Paul Williams is a writer of fiction and non-fiction, best known for his study of 333 Jack the Ripper suspects.
Bruce Robinson’s book They All Love Jack is a vitriolic attack on the nineteenth centry establishment. Reading this, I saw parallels with the modern corporate world. Robinson describes a vast conspiracy and cover up directed by freemasons at the heart of government to protect Jack the Ripper, frame an innocent woman with the connivance of her defence lawyer and jail a journalist who complained about rich criminals walking free. Let’s compare this with a, naturally, fictitious company.
Instead of Queen Victoria read a CEO oblivious to the welfare of staff but keen to acquire perks for his family. Instead of politicians gripped in a masonic conspiracy substitute a network of managers promoted above their abilities and sustained by a collaborative culture of nepotism. For the defence lawyer, Sir Charles Russell, imagine a team leader obliged to put the interests of the managers above those of his staff. And for the journalist, poor Ernest Parkes, think about honest employees penalised for daring to challenge injustice in the workplace.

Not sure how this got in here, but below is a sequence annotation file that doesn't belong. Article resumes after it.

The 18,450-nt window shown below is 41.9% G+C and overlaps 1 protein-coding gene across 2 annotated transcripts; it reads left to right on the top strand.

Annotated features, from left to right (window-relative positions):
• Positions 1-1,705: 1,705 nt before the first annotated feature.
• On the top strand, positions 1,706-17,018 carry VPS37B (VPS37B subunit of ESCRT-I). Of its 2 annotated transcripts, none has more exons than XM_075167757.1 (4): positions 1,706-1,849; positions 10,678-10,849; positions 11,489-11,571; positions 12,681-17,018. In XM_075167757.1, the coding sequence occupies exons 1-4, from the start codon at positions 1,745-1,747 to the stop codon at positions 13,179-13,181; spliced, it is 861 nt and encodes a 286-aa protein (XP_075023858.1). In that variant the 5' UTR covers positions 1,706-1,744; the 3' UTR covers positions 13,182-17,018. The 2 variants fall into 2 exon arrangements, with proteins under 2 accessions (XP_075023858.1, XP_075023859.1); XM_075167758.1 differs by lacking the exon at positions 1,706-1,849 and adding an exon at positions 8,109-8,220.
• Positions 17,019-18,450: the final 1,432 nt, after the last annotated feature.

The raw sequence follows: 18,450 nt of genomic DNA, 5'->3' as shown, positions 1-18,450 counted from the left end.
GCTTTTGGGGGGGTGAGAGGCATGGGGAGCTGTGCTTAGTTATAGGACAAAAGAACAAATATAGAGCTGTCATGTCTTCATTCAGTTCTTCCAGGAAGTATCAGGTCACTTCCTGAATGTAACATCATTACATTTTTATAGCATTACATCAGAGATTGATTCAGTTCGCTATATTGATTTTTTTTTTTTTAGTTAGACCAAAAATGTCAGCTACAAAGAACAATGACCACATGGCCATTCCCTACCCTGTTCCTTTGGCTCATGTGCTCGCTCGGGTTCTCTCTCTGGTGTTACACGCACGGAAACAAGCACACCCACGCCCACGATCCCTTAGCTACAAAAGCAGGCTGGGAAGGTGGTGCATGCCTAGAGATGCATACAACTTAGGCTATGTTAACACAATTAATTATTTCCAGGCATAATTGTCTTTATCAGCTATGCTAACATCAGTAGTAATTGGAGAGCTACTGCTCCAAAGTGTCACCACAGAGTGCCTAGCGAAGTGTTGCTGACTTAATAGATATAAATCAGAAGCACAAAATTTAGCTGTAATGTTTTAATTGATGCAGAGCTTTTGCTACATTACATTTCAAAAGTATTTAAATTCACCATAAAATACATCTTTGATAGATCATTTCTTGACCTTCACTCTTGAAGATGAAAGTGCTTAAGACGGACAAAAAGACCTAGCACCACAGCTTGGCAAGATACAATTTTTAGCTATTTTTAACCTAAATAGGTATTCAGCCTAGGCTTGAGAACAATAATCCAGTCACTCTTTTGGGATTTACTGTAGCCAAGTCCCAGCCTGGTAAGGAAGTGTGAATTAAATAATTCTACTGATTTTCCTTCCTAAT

On the basis of known evidence I can’t support Robinson’s contention that Michael Maybrick was Jack the Ripper but as companies present their half-yearly results, I’m sure they won’t let facts get in the way of a good story.
Paul Williams is a writer best known for his study of the Jack the Ripper suspects
There is a growing trend for publications to read submissions blind. They ask you to remove your name and other details that may identify you from the manuscript then assess that manuscript solely on merit in line with their requirements. This virtually eliminates the possibility of bias but does not guarantee a more diverse publication or increase sales.
What happens if all the work selected is written by people of a similar background? This is possible, even probable if most submissions come from that group. Some publications state that they welcome material from under-represented groups, whilst using the conventional cover letter approach. Others actively solicit writers from within, or with experience of, their targeted audience, which may be defined by gender, class, age or race.
Blind submissions raise the possibility of novice writers beating experienced professionals. That’s fantastic for the writer but not necessarily the editor because a big name attracts readers. How are likely are you to pick up something by a newcomer ahead of the latest from an established favourite?
Paul Williams is a writer of fiction and non-fiction, best known for his study of the Jack the Ripper suspects.